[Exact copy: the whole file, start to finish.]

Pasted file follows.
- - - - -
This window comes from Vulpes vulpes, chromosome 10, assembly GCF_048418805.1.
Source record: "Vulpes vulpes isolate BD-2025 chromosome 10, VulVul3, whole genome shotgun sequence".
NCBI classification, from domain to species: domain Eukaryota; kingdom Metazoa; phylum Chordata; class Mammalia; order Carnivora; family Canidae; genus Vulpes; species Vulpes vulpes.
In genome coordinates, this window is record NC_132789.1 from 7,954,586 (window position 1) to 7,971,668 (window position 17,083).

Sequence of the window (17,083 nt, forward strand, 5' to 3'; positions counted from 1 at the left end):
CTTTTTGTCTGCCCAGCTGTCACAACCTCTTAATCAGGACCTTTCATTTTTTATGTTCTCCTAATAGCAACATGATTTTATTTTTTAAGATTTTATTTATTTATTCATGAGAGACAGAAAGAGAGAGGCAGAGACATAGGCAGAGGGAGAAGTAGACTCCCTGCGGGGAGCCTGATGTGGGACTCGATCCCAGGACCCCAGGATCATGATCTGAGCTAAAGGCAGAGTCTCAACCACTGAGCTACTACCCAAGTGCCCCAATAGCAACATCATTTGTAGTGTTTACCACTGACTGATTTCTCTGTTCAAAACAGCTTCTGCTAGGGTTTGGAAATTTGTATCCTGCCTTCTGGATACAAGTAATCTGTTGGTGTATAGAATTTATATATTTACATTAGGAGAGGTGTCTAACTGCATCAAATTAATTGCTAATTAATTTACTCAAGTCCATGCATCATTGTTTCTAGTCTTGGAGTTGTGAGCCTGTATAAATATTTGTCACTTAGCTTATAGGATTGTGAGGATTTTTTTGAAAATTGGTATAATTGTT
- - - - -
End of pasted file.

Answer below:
This window comes from Vulpes vulpes, chromosome 10, assembly GCF_048418805.1.
Source record: "Vulpes vulpes isolate BD-2025 chromosome 10, VulVul3, whole genome shotgun sequence".
NCBI classification, from domain to species: domain Eukaryota; kingdom Metazoa; phylum Chordata; class Mammalia; order Carnivora; family Canidae; genus Vulpes; species Vulpes vulpes.
In genome coordinates, this window is record NC_132789.1 from 7,954,586 (window position 1) to 7,971,668 (window position 17,083).

Sequence of the window (17,083 nt, forward strand, 5' to 3'; positions counted from 1 at the left end):
CTTTTTGTCTGCCCAGCTGTCACAACCTCTTAATCAGGACCTTTCATTTTTTATGTTCTCCTAATAGCAACATGATTTTATTTTTTAAGATTTTATTTATTTATTCATGAGAGACAGAAAGAGAGAGGCAGAGACATAGGCAGAGGGAGAAGTAGACTCCCTGCGGGGAGCCTGATGTGGGACTCGATCCCAGGACCCCAGGATCATGATCTGAGCTAAAGGCAGAGTCTCAACCACTGAGCTACTACCCAAGTGCCCCAATAGCAACATCATTTGTAGTGTTTACCACTGACTGATTTCTCTGTTCAAAACAGCTTCTGCTAGGGTTTGGAAATTTGTATCCTGCCTTCTGGATACAAGTAATCTGTTGGTGTATAGAATTTATATATTTACATTAGGAGAGGTGTCTAACTGCATCAAATTAATTGCTAATTAATTTACTCAAGTCCATGCATCATTGTTTCTAGTCTTGGAGTTGTGAGCCTGTATAAATATTTGTCACTTAGCTTATAGGATTGTGAGGATTTTTTTGAAAATTGGTATAATTGTT